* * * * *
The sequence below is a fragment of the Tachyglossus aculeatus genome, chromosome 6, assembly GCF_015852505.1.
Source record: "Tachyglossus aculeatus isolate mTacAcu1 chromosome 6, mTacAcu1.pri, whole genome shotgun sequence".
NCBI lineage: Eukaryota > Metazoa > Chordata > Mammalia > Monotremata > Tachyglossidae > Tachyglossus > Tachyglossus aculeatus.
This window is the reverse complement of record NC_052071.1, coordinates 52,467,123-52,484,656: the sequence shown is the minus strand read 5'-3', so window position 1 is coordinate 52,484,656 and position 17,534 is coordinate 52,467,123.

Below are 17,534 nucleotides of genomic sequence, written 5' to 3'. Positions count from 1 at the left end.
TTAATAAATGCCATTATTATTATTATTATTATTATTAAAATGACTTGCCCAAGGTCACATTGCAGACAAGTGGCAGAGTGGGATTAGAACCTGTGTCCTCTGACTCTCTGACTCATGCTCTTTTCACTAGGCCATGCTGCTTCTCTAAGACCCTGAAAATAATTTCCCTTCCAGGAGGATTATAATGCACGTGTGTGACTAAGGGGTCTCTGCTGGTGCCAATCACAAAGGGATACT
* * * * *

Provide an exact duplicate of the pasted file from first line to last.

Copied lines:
The sequence below is a fragment of the Tachyglossus aculeatus genome, chromosome 6, assembly GCF_015852505.1.
Source record: "Tachyglossus aculeatus isolate mTacAcu1 chromosome 6, mTacAcu1.pri, whole genome shotgun sequence".
NCBI lineage: Eukaryota > Metazoa > Chordata > Mammalia > Monotremata > Tachyglossidae > Tachyglossus > Tachyglossus aculeatus.
This window is the reverse complement of record NC_052071.1, coordinates 52,467,123-52,484,656: the sequence shown is the minus strand read 5'-3', so window position 1 is coordinate 52,484,656 and position 17,534 is coordinate 52,467,123.

Below are 17,534 nucleotides of genomic sequence, written 5' to 3'. Positions count from 1 at the left end.
TTAATAAATGCCATTATTATTATTATTATTATTATTAAAATGACTTGCCCAAGGTCACATTGCAGACAAGTGGCAGAGTGGGATTAGAACCTGTGTCCTCTGACTCTCTGACTCATGCTCTTTTCACTAGGCCATGCTGCTTCTCTAAGACCCTGAAAATAATTTCCCTTCCAGGAGGATTATAATGCACGTGTGTGACTAAGGGGTCTCTGCTGGTGCCAATCACAAAGGGATACT